The trajectory simplification algorithm generally traverse each possible simplification with its simplification error bounded by threshold \(\alpha\). But we only compute direction error after the insert position was known. In other words, we first utilize an algorithm similar to insertion feasibility check in [7] to get insert position and then use Algorithm 4 to evaluate feasibility, which according to the direction error caused by the insertion after reordering.

For instance, consider the example shown in Fig. 12. T.l is the location of taxi and taxi’s schedule is \(T.l\rightarrow {R_2}.p\rightarrow {R_2}.d\rightarrow {R_1}.d\). To verify inserting R.p immediately after point \({R_2}.p\), the algorithm first calculate the angular difference \(\theta _1\) between \(\overrightarrow{BO}\) and \(\overrightarrow{BC}\) and the angular difference \(\theta _2\) between \(\overrightarrow{OC}\) and \(\overrightarrow{BC}\). If they are both bounded by threshold \(\alpha\), this insert position passes the Verification. If not, the insertion fails. The pseudo-code of the mixed taxi matching is presented in Algorithm 4.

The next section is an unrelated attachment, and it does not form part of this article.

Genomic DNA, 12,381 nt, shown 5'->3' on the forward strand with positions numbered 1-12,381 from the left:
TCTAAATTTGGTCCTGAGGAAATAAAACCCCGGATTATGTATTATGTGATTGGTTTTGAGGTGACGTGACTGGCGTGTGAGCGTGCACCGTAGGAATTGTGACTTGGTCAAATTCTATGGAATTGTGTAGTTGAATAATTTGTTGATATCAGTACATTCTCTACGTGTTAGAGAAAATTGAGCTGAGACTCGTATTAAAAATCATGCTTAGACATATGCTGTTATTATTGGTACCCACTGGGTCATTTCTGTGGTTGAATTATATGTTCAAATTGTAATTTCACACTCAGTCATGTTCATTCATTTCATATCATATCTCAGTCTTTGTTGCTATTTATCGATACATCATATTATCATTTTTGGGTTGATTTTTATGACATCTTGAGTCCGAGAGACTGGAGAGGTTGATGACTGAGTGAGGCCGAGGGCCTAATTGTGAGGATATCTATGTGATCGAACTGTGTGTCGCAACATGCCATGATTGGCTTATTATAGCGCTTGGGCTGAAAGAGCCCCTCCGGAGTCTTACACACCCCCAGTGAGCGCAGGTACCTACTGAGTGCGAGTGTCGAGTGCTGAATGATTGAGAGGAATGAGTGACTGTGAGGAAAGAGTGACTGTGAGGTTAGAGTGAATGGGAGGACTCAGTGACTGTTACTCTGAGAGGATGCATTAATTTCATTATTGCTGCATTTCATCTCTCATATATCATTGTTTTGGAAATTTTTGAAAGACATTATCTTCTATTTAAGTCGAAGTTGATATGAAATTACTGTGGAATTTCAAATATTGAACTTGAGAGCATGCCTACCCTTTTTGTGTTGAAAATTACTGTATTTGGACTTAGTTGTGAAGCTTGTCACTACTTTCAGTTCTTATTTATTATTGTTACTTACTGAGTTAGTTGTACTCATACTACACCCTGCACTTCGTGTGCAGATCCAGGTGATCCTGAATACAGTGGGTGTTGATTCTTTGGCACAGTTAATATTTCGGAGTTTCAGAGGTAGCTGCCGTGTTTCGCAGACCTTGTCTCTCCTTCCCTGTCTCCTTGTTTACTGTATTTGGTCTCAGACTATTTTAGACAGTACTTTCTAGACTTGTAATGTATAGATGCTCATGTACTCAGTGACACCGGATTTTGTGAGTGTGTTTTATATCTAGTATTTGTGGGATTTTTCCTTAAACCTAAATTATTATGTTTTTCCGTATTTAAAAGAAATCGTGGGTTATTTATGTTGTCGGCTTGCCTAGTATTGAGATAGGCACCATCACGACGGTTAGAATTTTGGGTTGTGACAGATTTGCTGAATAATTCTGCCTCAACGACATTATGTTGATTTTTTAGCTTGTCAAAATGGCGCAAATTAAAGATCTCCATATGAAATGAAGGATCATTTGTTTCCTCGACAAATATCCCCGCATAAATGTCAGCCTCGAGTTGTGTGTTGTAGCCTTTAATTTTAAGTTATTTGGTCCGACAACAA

Fig. 12
figure 12

Direction-based error

Fig. 13
figure 13

Proof of theoretical properties

Algorithm 4
figure d

Insertion Verification with Bounded Direction Error

3.5.2 Theoretical properties

Since distance bounded insert verification can get insert position and filter out some taxis which cannot meet the distance constraints, is it better than the former Inspired by [48], if insert position satisfies insertion verification with bounded direction error, it will also meet some theoretical properties.